I just got back from a "DXpedition" of sorts. I went to the crest of a hill in Cupertino and transmitted ATSC at 910-916 MHz and successfully received a picture at home.
The path length, according to Google Earth, is 6.59 miles. I now claim that as the amateur ATSC DX record. I'll be happy to be proven wrong, but so far as I know, nobody apart from a professional broadcaster has transmitted an ATSC signal and successfully received it at that great a distance.
Alas, I don't have any recordings. In order to make this work, I connected the TVC-9S to the best tuner in the house - our brand new Samsung 52" LCD TV in the living room. I then drove off into the night and called Scarlet on the cell phone and asked her to watch. The reception wasn't perfect, but it was there for reasonable stretches.
The receive antenna was a 7 element 900 MHz Yagi I bought off the Internet for about $30. I'm still waiting for the 15 element loop Yagi from Directive Systems - that should give me an 8 dB boost in receive gain when it comes. So the total receive gain was on the order of 7.8 dBd, taking a small loss for coax.
On the transmit power side, that's a much grayer area.
Recall the following rules of thumb: If you can see the ATSC pilot on the spectrum analyzer, it's power level is approximately 11 dB lower than the channel average power level. The peak-to-average power ratio for ATSC is about 6 dB. So the pilot to PEP ratio is 17 dB.
I started out with the minimod power set to "3" on a scale of 1 to 15. On the spectrum analyzer, that sets the pilot at about -11 dBm, which means the channel average power is about 0 dBm. Add 6 dB for the peak-to-average ratio, and that's an input PEP of 6 dBm. The power curve of the 3370PAHS has that being an output power of about 47 dBm (50 watts), or an average power of about 12 watts. That's right between the 1 and 2 dB compression points for the amp. That signal didn't quite make it. I had actually made two trips out to the transmit location - the first time was with the HDHomeRun set up as the receiver, and that configuration did generate a signal strength of about 70, but a signal quality of 0. With the TV hooked up, I didn't have ready access to any signal metrics, so it was just whether it would decode at all or not.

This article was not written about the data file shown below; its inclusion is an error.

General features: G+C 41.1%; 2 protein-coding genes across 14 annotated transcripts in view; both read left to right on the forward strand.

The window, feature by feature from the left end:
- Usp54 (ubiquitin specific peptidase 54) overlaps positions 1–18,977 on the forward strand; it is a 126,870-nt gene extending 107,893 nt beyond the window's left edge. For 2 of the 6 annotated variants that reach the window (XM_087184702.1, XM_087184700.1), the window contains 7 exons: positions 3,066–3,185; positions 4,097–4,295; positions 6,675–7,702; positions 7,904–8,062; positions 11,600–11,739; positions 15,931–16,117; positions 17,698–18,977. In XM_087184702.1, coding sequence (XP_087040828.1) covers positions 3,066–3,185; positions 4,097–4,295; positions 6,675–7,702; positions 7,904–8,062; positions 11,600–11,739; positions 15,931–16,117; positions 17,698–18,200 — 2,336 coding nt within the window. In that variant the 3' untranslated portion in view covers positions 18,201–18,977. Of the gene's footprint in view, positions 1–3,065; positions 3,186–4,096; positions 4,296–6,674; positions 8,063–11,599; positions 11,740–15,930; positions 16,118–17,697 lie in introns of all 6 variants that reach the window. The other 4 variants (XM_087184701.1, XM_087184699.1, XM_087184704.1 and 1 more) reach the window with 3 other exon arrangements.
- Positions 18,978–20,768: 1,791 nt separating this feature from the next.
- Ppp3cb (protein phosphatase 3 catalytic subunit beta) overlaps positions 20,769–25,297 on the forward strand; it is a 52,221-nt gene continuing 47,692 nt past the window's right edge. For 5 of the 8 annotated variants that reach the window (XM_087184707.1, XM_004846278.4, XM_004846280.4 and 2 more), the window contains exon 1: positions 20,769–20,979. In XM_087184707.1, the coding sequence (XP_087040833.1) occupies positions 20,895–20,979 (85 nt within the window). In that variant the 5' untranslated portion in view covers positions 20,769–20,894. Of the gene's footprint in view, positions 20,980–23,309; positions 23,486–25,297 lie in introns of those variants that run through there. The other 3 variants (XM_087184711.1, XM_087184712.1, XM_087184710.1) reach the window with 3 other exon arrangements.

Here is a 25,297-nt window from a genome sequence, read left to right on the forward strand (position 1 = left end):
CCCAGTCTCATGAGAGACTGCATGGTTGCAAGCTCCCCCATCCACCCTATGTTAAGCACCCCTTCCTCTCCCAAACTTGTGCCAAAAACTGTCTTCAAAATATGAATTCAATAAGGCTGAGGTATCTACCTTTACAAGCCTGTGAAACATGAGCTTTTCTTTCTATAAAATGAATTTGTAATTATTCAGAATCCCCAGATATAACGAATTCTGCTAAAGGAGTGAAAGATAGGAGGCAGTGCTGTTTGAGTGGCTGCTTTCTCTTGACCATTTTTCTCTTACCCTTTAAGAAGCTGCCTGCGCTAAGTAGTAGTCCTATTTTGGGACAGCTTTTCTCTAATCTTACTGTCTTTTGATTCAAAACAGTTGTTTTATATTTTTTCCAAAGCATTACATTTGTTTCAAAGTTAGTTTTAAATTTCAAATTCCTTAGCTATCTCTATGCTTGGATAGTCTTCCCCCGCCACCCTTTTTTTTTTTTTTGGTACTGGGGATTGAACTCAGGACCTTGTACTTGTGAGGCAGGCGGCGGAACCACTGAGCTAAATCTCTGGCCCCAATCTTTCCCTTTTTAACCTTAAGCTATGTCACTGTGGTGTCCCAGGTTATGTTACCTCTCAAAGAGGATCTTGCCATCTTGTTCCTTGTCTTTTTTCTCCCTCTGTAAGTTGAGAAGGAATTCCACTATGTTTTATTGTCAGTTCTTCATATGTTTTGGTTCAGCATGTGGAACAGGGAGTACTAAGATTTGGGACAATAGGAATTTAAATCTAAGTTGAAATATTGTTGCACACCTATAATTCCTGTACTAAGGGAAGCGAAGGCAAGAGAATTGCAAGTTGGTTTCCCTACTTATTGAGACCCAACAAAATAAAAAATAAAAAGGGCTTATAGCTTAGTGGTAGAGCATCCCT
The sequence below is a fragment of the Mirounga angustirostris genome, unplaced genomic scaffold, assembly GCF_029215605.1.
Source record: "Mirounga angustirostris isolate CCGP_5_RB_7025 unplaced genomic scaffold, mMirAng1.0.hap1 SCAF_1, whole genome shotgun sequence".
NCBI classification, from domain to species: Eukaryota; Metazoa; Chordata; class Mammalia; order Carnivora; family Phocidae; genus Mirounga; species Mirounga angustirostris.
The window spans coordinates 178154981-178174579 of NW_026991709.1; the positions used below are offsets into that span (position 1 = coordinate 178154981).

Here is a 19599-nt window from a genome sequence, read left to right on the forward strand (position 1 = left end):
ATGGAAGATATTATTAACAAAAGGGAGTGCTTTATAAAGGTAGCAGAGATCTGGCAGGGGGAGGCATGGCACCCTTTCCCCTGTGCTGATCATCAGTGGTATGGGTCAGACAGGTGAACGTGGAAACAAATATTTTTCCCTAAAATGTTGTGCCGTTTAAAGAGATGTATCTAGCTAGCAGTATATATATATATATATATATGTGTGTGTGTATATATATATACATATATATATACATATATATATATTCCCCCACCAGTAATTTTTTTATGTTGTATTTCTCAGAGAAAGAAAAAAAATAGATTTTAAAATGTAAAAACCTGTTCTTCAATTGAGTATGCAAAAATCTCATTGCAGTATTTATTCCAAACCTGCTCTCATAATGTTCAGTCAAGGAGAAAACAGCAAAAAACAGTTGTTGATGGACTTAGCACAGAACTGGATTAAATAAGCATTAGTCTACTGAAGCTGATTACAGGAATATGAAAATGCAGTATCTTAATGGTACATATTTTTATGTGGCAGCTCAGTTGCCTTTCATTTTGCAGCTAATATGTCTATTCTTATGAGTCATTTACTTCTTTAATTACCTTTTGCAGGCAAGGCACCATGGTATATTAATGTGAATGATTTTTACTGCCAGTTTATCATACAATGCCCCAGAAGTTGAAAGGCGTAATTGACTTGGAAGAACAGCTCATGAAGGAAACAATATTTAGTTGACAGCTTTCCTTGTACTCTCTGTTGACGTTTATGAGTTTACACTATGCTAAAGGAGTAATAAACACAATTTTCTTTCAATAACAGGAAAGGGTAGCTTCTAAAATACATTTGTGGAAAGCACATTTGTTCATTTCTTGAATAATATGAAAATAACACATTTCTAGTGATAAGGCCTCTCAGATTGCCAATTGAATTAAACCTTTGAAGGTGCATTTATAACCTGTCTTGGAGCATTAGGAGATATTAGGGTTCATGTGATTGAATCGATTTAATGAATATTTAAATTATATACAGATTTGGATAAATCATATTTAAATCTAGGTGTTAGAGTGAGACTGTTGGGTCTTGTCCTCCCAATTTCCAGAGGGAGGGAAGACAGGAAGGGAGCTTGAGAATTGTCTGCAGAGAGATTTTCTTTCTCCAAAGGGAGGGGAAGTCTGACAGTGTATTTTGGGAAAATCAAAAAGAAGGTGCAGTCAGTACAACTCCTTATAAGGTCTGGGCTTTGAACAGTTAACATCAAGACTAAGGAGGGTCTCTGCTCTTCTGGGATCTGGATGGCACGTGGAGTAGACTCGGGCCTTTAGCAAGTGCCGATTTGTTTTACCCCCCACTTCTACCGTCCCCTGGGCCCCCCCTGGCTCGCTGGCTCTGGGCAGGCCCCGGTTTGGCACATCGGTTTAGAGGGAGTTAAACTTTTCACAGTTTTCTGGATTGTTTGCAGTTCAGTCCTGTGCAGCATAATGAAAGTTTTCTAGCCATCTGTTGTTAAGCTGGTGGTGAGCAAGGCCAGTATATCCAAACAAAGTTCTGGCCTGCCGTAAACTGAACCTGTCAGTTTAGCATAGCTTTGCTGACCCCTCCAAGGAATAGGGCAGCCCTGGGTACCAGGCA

In a fit of impatience, however, I decided to crank the power up, just to see. And sure enough, a power setting of "12" was what it took for decent reception.
Now, that's a pilot level of about 0 dBm, or an average input power of 11 dBm, or an input PEP of 17 dBm. The amp's specifications show it is fully saturated at 16 dBm input power, for an output power of 100 watts PEP.
I can't for the life of me imagine that the amp was very happy doing that.
I can't look at the output of the amp on the spectrum analyzer, since it exceeds the maximum input level of 1 watt. I do have a 25 watt 20 dB attenuator on order, however. When it gets here I'll be able to look and figure out exactly how terrible the splatter is from running the exciter that hot. If previous experience on 420 MHz is any guide, it won't be pretty.
What I can't quite wrap my head around, though, is that if the amp is being overdriven, how can it be that that actually improves reception? Surely an amp that's heavily clipping ATSC would make the eyes close up like a punch drunk boxer's.
We'll have to wait and see. In the meantime, I'm happy to claim some small success, and I'd like to publicly thank my lovely wife Scarlet for helping me verify this transmission. I couldn't have done it - or anything thus far - without her unending help, assistance and understanding.